Didnt this boat sail with the ministerial exception decision? That seemed to conflict with Oregon but Roberts was dismissive of the claim.

    • Scott Lemieux

      Churches qua churches are a different issue that aren’t relevant to this case.

  • dirge

    But when will someone file a suit addressing the real issue: that I’m forced to pay my employees with these “notes,” which are “legal tender for all debts, public and private.”

    The filthy little vermin could be buying all sorts of things that offend my ostensibly protected religious sensibilities. I’m unwillingly complicit in their acquisition of birth control, voodoo dolls, menorah, shellfish, that noise the kids call music these days… limitless abominations.

    Until I can pay my employees in notes that are only valid for products that meet my moral standards, the situation is practically indistinguishable from requiring that I personally participate in their vile orgies.

    • RedSquareBear

      Perhaps you could even set up a store that your workers (because they are yours, after all) would be required to shop at.

      You could even charge them rent for their cubicles.

      • dirge

        Of course I charge them rent for their cubicles. Living there for free would lead to moral turpitude.

    • Please do file an amicus brief. One must make the issues clear.

      • dirge

        I rather wish someone would, as I’m having some difficulty determining the distinction between my authority to decide how people use the healthcare I provide and my authority to decide how people use the paycheck I provide.

        Surely if I can exercise detailed discretion over the one, it follows that I ought to be able to do the same with the other.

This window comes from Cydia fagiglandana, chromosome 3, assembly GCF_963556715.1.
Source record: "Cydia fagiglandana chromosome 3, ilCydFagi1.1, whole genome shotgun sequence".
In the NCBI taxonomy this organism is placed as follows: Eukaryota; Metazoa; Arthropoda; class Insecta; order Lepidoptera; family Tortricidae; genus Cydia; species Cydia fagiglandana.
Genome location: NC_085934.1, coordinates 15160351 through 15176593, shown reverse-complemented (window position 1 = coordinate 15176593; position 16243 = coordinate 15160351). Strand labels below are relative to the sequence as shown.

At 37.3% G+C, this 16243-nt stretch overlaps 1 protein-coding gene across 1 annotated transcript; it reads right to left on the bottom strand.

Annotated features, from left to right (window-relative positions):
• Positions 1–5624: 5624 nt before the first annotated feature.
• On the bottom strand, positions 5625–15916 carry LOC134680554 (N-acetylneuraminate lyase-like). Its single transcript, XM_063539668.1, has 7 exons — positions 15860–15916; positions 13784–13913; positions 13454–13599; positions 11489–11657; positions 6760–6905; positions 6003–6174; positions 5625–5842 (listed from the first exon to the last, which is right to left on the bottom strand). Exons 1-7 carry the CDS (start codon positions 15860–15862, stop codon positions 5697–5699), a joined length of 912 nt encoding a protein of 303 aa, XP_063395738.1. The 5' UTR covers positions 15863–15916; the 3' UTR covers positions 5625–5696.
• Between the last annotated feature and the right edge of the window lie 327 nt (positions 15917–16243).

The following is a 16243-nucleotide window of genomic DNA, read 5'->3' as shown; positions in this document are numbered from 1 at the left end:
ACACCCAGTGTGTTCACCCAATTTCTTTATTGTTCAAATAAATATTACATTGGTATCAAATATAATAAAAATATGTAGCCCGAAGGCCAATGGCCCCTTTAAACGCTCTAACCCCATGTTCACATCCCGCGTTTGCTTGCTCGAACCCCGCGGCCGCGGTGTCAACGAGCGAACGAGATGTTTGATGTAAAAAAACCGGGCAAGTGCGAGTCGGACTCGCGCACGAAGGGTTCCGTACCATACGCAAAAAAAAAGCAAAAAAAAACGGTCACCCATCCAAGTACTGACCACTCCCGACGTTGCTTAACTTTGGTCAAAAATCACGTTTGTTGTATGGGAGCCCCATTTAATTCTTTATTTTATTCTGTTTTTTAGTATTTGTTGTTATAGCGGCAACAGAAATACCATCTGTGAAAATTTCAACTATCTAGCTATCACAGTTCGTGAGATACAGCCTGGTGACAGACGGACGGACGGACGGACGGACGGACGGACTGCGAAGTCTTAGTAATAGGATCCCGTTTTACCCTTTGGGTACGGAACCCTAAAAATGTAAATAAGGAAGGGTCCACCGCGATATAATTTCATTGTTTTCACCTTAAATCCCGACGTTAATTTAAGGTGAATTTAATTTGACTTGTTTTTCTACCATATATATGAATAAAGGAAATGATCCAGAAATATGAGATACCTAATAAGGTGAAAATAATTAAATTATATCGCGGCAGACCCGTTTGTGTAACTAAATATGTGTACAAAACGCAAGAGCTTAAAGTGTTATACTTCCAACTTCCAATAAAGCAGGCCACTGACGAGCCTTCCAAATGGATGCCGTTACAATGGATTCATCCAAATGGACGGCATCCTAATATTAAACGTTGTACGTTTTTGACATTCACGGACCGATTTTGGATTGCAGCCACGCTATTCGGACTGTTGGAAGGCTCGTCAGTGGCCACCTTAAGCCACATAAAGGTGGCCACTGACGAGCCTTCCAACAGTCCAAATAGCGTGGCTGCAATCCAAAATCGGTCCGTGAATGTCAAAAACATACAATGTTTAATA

• Rob in Buffalo

    The appellant (employer) argued to the District Court that as a corporation it can “exercise” a religion for purposes of the RFRA based on . . . Citizens United. See p. 9, here. Yay.

    • Hogan

      Holy mother of Cthulhu.

      And since churches are corporations too . . .

  • Rob in Buffalo

    Here is the key part of the District Court Judge Carol Jackson’s decision dismissing O’Brien’s claim under the RFRA:

    “However, the challenged regulations do not demand that plaintiffs alter
    their behavior in a manner that will directly and inevitably prevent plaintiffs from acting
    in accordance with their religious beliefs. Frank O’Brien is not prevented from keeping
    the Sabbath [Sherbert v. Verner], from providing a religious upbringing for his children [Yoder v. Wisconsin], or from participating in a religious ritual such as communion [Gonzales v. O Centro]. Instead, plaintiffs remain free to exercise their
    religion, by not using contraceptives and by discouraging employees from using
    contraceptives. The burden of which plaintiffs complain is that funds, which plaintiffs
    will contribute to a group health plan, might, after a series of independent decisions
    by health care providers and patients covered by OIH’s plan, subsidize someone else’s